Along the shores of the Rufiji River in Tanzania, the Julius Nyerere Hydroelectric Power Project (JNHPP) stands as a testament to ELSEWEDY ELECTRIC’s remarkable achievements in engineering, construction, and operational excellence. Collaborating with Arab Contractors, EE has emerged as a pivotal force in reshaping the nation's energy landscape, exemplifying Egypt's competence in global partnerships.
President Abdel-Fattah El-Sisi's vigilant oversight underscores the strategic significance of the JNHPP. Egypt's Minister of Housing, Utilities, and Urban Communities, Assem El-Gazzar, recently visited the project, affirming Egypt's steadfast commitment to Tanzania's progress and development.
The project stands as a testament to the expertise of Egyptian corporations in executing large-scale ventures across Africa. The tangible results of EE’s expertise are evident, with the main dam attaining 100% completion and crucial project components nearing their final stages. Notably, the hydroelectric station approaches 77% completion, while the power connection station nears the finish line at an impressive 99%. The subsidiary dams, standing at 95% completion, add further testament to the project's rapid advancement.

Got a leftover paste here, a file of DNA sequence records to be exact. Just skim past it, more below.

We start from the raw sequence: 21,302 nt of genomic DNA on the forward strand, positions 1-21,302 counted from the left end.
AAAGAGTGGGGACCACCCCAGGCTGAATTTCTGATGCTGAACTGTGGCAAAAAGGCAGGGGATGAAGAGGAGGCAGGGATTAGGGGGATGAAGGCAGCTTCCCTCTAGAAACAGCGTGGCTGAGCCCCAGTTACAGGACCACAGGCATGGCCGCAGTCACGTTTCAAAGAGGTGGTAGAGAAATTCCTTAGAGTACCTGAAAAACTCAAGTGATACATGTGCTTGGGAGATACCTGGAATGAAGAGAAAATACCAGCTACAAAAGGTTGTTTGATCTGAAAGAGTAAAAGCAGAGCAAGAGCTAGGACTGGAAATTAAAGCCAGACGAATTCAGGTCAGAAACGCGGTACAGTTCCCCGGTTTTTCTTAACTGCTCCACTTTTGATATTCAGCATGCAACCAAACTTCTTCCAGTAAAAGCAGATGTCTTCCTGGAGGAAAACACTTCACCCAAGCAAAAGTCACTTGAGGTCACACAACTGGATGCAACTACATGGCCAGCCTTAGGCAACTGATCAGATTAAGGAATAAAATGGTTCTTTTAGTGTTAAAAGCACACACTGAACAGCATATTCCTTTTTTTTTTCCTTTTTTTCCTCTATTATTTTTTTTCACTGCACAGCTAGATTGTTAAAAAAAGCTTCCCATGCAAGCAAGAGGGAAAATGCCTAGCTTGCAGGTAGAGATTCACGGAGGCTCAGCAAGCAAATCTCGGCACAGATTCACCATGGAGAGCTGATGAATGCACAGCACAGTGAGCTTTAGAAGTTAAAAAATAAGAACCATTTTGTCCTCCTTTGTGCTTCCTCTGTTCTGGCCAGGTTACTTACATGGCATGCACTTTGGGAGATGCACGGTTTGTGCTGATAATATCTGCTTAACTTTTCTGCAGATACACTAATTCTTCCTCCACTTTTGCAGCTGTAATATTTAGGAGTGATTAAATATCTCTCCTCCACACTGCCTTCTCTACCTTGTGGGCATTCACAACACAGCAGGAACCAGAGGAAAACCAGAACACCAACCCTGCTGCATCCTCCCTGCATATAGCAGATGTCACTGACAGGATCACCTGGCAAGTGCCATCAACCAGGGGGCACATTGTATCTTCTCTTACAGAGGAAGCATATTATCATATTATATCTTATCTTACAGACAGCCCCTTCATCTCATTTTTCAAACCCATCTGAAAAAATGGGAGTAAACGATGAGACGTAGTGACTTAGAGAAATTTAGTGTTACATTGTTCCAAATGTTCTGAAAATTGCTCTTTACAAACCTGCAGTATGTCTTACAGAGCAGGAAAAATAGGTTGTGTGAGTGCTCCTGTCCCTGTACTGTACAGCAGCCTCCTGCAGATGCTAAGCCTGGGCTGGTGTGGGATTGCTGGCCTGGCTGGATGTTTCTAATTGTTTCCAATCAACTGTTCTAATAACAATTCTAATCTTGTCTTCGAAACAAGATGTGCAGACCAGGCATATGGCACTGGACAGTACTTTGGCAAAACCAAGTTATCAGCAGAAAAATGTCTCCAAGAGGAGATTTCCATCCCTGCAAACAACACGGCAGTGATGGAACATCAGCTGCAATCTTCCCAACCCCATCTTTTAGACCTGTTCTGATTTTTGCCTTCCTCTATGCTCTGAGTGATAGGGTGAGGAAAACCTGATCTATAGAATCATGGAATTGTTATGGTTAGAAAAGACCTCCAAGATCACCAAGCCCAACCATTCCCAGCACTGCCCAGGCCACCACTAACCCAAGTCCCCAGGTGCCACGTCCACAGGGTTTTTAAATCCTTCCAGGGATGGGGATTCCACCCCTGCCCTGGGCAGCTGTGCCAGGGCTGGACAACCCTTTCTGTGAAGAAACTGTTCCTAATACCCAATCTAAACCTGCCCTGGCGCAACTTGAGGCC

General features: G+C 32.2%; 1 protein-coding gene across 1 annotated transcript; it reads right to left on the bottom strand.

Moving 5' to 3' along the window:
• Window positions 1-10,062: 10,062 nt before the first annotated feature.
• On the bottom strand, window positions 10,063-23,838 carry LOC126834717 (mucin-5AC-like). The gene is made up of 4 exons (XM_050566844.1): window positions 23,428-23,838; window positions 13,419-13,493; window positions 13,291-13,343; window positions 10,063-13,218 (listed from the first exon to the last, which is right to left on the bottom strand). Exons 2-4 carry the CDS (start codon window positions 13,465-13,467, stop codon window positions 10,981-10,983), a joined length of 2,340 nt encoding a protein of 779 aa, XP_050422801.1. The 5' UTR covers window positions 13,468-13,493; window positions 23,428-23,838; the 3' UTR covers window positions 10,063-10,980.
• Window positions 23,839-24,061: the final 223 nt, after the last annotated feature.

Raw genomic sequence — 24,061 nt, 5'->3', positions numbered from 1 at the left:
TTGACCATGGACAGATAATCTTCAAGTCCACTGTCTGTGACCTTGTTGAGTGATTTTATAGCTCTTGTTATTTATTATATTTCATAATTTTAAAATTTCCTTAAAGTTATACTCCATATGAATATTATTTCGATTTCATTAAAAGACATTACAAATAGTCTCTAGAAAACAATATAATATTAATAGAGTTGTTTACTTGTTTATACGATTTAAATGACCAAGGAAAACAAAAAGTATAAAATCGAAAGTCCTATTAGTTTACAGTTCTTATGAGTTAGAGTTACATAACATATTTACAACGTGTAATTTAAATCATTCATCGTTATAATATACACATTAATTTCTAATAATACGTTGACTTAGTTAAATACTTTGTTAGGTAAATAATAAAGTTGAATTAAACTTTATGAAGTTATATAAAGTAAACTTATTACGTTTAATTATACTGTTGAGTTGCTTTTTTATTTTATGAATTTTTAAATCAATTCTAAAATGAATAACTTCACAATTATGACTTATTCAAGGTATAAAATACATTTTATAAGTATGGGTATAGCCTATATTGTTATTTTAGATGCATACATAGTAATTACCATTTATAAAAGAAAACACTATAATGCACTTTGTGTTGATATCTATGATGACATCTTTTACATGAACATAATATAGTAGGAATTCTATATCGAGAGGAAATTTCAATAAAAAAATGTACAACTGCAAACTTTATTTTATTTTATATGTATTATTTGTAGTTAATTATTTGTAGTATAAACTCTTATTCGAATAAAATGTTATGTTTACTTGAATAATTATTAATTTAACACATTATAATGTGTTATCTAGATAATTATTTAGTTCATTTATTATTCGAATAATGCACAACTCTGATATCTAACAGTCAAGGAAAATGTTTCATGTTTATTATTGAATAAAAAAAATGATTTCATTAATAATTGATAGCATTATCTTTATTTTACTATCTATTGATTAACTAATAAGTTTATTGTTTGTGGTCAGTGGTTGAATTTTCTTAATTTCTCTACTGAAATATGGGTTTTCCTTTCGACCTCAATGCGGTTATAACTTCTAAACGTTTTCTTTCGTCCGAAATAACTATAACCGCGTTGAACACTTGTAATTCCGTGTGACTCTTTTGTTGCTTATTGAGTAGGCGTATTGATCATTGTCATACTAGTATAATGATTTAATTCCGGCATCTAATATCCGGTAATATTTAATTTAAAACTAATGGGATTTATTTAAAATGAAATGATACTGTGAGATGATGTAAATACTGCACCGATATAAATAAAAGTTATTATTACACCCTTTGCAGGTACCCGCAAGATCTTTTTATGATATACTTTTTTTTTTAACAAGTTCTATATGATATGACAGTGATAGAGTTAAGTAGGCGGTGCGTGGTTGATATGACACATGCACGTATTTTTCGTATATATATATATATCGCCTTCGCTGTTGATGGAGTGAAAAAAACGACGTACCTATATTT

In addition, the main dam gates are currently successfully operating, and the complete construction of the concrete bridge on the Rufiji River has been fulfilled, with surrounding roads establishment reaching a remarkable 60 percent.
The meticulously designed project encompasses multiple dimensions, from flood control to wildlife preservation. The reservoir, boasting a capacity of 34 billion cubic meters upon completion, has already been filled to the 14 billion cubic meter mark, ensuring the dam's turbines can commence operation. With its 2,115-megawatt capacity, this massive project aims to generate a staggering 6.3 million megawatt-hours yearly, catering to the energy needs of around 17 million Tanzanian households.
Beyond its energy implications, the JNHPP safeguards agriculture and wildlife in Africa's vast forests aligning with global conservation efforts.
The project's inception dates to the $2.9 billion contract inked between the Egyptian consortium and the Tanzanian government in December 2018. Construction commenced in 2019, marking the initiation of a transformative journey that bridges nations and propels progress.